9. 5 points
    Sprint's plan is to deploy standalone NR with EN-DC, as they don't suffer from the same uplink issues mmWave deployments do. This is effectively an NR PCC aggregated with LTE SCCs. That being said, I don't know if we'll see SA or NSA NR for the initial launch. Judging from the upload speeds in the screenshots I've seen on various Sprint engineers twitters', I doubt the initial launch will be SA NR...
  10. 5 points
  11. 5 points
  12. 5 points
    There is new Sprint coverage in Goffstown NH today. I verified new Band 25 LTE coverage coming from the tower behind the Shell station. The coverage fades out quickly driving west on 114 but its the biggest development in my area since I have been following their coverage. 😀
  13. 5 points
    Major cable operators like Comcast and Time Warner / Spectrum are the primary threats to Verizon and ATT imo. They have the scale and preexisting extremely lucrative user base they can leverage to just funnel money to their wireless adventures. They've already got the infrastructure to support wireless users via their MVNO deal with Verizon and thus experience in supporting wireless subscribers. It likely won't be hard for them to just swap over their users to whoever network they take over and rebrand quickly. The greatest impediment to them fully entering the industry is cost in actually building out a nationwide cell network. Taking over a national cell network and using it as a base to launch their competitive wireless platform is much cheaper. Sent from my Pixel 3 using Tapatalk
  14. 5 points
    Updated to Q beta 3 and I have consistent data in SCP
  15. 5 points
    I exchanged my S10+ yesterday and yes, it was clear my device was having some issues with data transfer for sure. They didn't "test" it because they weren't a repair shop. They just handed me a new one and took my old one back. Simple deal and I was outta there in about 30 mins. I updated the new phone to the ASD5 right away and have no issues with B25, 26, or 41 in any areas. Everything is reporting successful speed tests (they're pretty miserable sometimes, but that's Madison, not the phone). I hope the update on the 30th can head off any other events. The word on the Sprint thread is that there is a RF transmission issue that burns up the modem, quite literally, so then it won't read anymore. Can happen on any band. The software releases are supposed to prevent this from happening. But if your device has succumbed to this already, you're hosed.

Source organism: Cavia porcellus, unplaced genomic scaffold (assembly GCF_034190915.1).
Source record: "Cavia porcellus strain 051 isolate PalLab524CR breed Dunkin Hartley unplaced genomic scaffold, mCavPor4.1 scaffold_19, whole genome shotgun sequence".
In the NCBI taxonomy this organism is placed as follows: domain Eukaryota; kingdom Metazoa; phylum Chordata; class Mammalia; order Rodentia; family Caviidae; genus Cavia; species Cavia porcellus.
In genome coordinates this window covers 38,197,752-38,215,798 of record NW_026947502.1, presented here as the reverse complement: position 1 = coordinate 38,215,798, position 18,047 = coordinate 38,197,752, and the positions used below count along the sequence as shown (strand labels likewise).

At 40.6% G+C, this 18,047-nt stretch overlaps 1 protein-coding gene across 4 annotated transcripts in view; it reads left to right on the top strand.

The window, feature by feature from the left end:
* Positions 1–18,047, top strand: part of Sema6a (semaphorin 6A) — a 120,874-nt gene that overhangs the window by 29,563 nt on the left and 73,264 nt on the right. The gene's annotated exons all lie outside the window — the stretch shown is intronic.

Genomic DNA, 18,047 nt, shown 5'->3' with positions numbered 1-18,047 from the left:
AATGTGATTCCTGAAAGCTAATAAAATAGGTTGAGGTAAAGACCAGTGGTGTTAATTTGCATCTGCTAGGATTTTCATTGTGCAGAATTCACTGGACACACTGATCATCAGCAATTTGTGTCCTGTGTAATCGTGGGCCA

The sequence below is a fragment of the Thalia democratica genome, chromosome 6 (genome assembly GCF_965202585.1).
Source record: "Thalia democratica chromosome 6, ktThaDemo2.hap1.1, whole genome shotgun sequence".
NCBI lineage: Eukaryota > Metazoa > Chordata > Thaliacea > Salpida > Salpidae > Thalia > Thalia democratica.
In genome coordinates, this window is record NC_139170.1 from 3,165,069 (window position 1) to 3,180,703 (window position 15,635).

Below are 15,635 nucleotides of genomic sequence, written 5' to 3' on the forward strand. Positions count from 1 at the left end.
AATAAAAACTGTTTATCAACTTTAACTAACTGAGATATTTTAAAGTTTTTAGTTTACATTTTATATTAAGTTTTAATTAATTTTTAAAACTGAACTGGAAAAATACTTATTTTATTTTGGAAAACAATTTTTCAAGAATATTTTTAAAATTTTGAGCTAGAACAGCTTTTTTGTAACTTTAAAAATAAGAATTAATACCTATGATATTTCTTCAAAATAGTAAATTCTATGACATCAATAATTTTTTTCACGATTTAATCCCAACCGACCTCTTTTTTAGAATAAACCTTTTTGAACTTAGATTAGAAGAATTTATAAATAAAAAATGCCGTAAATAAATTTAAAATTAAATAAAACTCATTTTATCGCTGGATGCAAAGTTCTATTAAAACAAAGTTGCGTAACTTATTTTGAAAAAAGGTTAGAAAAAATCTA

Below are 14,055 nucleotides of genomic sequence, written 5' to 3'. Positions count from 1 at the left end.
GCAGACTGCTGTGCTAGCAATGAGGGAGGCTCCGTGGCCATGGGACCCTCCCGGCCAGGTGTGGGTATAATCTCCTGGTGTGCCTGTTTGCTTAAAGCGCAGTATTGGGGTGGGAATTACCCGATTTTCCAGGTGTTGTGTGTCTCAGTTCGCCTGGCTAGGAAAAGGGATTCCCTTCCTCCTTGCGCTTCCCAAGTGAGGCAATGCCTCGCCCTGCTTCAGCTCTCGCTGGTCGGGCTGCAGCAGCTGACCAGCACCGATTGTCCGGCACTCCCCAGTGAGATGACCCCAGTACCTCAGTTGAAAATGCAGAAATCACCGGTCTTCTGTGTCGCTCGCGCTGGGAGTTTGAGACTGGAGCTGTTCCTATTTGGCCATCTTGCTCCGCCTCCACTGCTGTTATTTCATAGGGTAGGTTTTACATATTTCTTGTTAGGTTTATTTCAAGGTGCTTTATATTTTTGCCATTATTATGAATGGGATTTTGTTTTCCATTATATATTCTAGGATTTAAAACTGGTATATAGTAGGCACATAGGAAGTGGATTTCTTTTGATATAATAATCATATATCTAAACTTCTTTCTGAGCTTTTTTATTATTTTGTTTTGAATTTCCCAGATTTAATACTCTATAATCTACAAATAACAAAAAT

16. 5 points
    I say this as one of two staff members on this site that lives in Omaha, but this market has a fairly active thread on the premier sponsor level that tracks B26/B41 deployments locally, and has been tracking MIMO permits. It still isn't clear to us where those photos are actually from. Thanks for the link though.
  17. 4 points
  18. 4 points
  19. 4 points
    If Sprint can just prove to CNET and others that you don't need to be within line of site of a cell site to get decent speeds, they'll already be ahead of the pack even if they can't provide gigabit peaks like VZW. For these Verizon tests the press were encouraged to stand a certain distance away from the site and to face the antenna, etc. Sprint should just give the device to them and tell them they can roam free.
  20. 4 points
    The latest: https://www.foxbusiness.com/media/fcc-officials-meet-to-discuss-sprint-t-mobile-merger-conditions Filing: https://www.fcc.gov/ecfs/filing/1051525545706 Document: https://ecfsapi.fcc.gov/file/1051525545706/May 15 Ex Parte.pdf
  21. 4 points
    I would never believe a sales-pitch argument to the FCC--that has almost no consequences for misleading statements--over those to investors that are subject to the threat of insurmountable criminal and civil liability. But, that's just the perspective of a successful businessman and lawyer.
  22. 4 points
    Ha. Sprint is discounting their prior disaster of NV, etc., and just focusing on their John Saw network improvement plan when they talk about it. I'm a believer. If you go back in my post history, I didn't think Sprint could turn it around. Los Angeles was a disaster. They've bumped capacity like crazy, fixed coverage holes, and now have low-band LTE and VoLTE live. It's night-and-day from a year ago.
  23. 4 points
    We've got 7 or 8 reports between two threads right now which tells me either people are being overly sensitive and/or people need to tone it down. We'll be reviewing posts as we can, and vacations may be warranted but consider this a further warning to anyone from this point on.
  24. 4 points
    As I've stated elsewhere, Sprint as an independent entity has no real way foward. Sprint will be relegated to the history books but it's network may survive to tell the tale depending on who purchases it be it T-mobile ripping it out root and stem or a cable carrier wanting to vertically integrate and get off Verizon's MVNO deal. Softbank will not just let Sprint flounder and die. They will sell one way or another. Sent from my Pixel 3 using Tapatalk
  25. 4 points